On 25 April 1951, a new attendance record at Brookvale was set at 9,447, with spectators overflowing onto the field for a match between Manly and South Sydney.[1] The 1951 team won 11 games, finishing second at the end of the regular season, and were in their first finals campaign. After accounting for both Wests and St George in the semi-finals, Manly were to meet a South Sydney side which were the reigning Premiers and had won the minor premiership by 11 points. The result was a 42-14 loss for Manly.

1956 saw the first of 11 Premierships for the St George club, resulting in two more runners-up trophies for Manly in both 1957 (31-9) and 1959 (20-0). The 1957 season saw a young Ken Arthurson take the reins as the Manly coach, a position he held until the 1961 season.

1960s[edit]

From the 1960 to the 1969 seasons, Manly's form ranged from third place finishes in 1961 and 1966, to an eighth placing in 1964.

The combination of the return of Wally O'Connell to the club as coach in 1966, and the development of Ken Arthurson's skill as an administrator professionalized the club. With the groundwork laid and a couple of years of development of the future Immortal Bob Fulton, the 1968 competition saw Manly compete with St George and South Sydney.

At the end of the home and away season, Manly finished second, one point behind reigning Premiers, South Sydney. The Major Semi-Final saw Manly beat Souths, 23-15, but the clubs soon met again in the Grand Final where the Rabbitohs proved too strong and won the decider, 13-9.

1970s[edit]

The 1970 season ended with Manly losing to the South Sydney Rabittohs 23-12.

By the end of the regular 1971 season, the club had both the best defence and attack record, lost three games and claimed their maiden Minor Premiership over second placed Rabbitohs. However, they did not made the final due to two successive losses.

The Sea Eagles finished as 1972 Minor Premiers and heading into the finals series with 12 wins and 1 draw from the last 13 rounds.

The Major Semi saw Manly taking on Easts and winning 32-8, before meeting again in the decider two weeks later where Manly-Warringah claimed their maiden Premiership, 19-14.

  • 16 September 1972

Manly-Warringah Sea Eagles: Graham Eadie, Ken Irvine, Ray Branighan, Bob Fulton, Max Brown, Ian Martin, Dennis Ward, Malcolm "Mal" Reilly, Terry Randall, Allan Thomson, John O'Neill, Freddie Jones (c), Bill Hamilton

Coach: Ron Willey

Manly-Warringah Sea Eagles - 19 (Jones, Branighan tries; Branighan 6 goals; Fulton field goal) defeated Eastern Suburbs Roosters - 14 (Ballesty, Mullins tries; McKean 4 goals)[2]

The 1973 finals were the first to feature five teams, allowing the Minor Premiers a week off during the first round of finals. The 14-4 win by Manly over Cronulla in the first week of the finals saw the club with a week off before again meeting Cronulla in the Grand Final.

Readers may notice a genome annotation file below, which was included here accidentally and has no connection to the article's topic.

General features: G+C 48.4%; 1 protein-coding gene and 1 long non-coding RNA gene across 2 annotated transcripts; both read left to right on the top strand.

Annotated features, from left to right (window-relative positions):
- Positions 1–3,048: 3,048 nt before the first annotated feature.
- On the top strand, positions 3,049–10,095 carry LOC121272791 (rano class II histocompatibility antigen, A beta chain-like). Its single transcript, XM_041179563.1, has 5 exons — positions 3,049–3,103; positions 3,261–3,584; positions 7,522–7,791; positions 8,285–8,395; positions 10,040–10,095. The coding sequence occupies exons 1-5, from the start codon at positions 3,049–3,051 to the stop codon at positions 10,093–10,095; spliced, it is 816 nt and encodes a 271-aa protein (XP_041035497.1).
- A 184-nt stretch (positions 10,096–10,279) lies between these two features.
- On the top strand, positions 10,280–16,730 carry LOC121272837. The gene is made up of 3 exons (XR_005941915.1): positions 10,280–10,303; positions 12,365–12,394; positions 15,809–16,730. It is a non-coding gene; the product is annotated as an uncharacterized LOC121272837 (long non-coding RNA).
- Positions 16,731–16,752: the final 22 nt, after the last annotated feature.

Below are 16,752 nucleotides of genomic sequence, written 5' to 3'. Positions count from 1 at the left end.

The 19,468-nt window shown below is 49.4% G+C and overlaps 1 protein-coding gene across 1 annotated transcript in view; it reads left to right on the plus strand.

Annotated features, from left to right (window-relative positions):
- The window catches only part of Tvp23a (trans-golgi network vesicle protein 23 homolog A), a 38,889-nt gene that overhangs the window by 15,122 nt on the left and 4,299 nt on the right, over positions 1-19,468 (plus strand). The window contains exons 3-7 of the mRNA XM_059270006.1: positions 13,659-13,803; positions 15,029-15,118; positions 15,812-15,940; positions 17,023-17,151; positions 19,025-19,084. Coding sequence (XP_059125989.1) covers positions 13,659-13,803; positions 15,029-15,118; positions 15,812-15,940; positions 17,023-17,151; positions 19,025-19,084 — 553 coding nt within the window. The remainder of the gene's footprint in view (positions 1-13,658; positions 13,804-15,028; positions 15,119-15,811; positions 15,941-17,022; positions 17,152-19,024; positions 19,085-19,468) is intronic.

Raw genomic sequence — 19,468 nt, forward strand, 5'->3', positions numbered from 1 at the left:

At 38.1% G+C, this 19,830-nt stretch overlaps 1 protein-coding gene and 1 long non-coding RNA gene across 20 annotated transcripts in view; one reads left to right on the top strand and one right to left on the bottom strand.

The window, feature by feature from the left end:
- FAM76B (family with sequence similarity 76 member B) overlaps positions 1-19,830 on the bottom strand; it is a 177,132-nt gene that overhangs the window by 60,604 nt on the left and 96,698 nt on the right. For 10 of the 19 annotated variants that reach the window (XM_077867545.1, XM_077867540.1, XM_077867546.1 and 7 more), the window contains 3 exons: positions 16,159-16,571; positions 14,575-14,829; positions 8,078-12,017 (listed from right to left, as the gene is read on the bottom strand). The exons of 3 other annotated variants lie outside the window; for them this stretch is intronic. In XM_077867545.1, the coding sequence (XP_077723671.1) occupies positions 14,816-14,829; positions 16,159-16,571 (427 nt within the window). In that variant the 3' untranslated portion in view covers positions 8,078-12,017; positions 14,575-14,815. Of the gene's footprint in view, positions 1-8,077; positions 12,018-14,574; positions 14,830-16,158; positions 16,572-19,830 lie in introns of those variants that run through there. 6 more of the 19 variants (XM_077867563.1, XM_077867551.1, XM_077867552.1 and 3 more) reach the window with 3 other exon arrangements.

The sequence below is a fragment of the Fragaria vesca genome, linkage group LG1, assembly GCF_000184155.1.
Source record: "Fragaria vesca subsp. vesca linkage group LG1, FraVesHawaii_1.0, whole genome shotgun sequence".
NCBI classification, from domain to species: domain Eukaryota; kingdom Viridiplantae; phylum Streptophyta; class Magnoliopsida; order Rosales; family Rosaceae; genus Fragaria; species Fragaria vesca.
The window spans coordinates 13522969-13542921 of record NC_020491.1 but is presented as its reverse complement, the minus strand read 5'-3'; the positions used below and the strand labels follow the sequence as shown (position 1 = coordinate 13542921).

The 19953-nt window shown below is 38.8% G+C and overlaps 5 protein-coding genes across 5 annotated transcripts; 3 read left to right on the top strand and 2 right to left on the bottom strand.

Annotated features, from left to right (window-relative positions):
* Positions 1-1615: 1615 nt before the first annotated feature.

The 1973 Grand Final is often quoted as one of the most brutal games in Rugby League history. Led by a ferocious forward pack, the Cronulla side looked to unsettle the reigning Premiers, and the game was riddled with fights, late hits and illegal play from both sides. Key Manly playmaker Malcolm "Mal" Reilly was taken out early when hit late and did not return after halftime. Bob Fulton's superior skills shone through, and the Sharks plan to unsettle the Sea Eagles was foiled. Fulton's two tries saw the Manly side win 10-7 and claim the Premiership for the second time.

  • 15 September 1973

Manly-Warringah Sea Eagles: Graham Eadie, Ken Irvine, Ray Branighan, Bob Fulton, Max Brown, Ian Martin, Johnny Mayes, Malcolm "Mal" Reilly, Terry Randall, Peter Peters, John O'Neill, Freddie Jones (c), Bill Hamilton

Replacement: John Bucknall for Mal Reilly, injured

Coach: Ron Willey.

Manly-Warringah Sea Eagles - 10 (Fulton 2 tries; Eadie 2 goals) defeated Cronulla-Sutherland Sharks - 7 (Bourke try; Rogers 2 goals)

In the 1974 and 1975 seasons were dominated by an unstoppable Eastern Suburbs club, winning the Minor Premierships by 8 and 10 points. Against this juggernaut, the Manly club finished second on the table for both seasons, losing a total of four out the five finals game and failing to qualify for either Grand Final.

Manly held off the Parramatta to win the Minor Premiership in the 1976 season. During their two meetings during the regular season, the Eels had proved too strong on both occasions and followed that up with another win, this time in the Major Semi Final. Manly went on to beat Canterbury to set up a rematch against Parramatta in the Grand Final, where Manly won their third Premiership in five years.

  • 18 September 1976

Manly-Warringah Sea Eagles: Graham Eadie, Tom Mooney, Russel Gartner, Bob Fulton (c), Rod Jackson, Alan Thompson, Gary Stephens, Ian Martin, Phil Lowe, Steve Norton, Terry Randall, Max Krilich, John Harvey

Replacements: Gary Thoroughgood for Ian Martin; Mark Willoughby for Phil Lowe

Coach: Frank Stanton

Manly-Warringah Sea Eagles - 13 (Lowe try; Eadie 5 goals) defeated Parramatta Eels - 10 (Porter, Gerard tries; Peard 2 goals)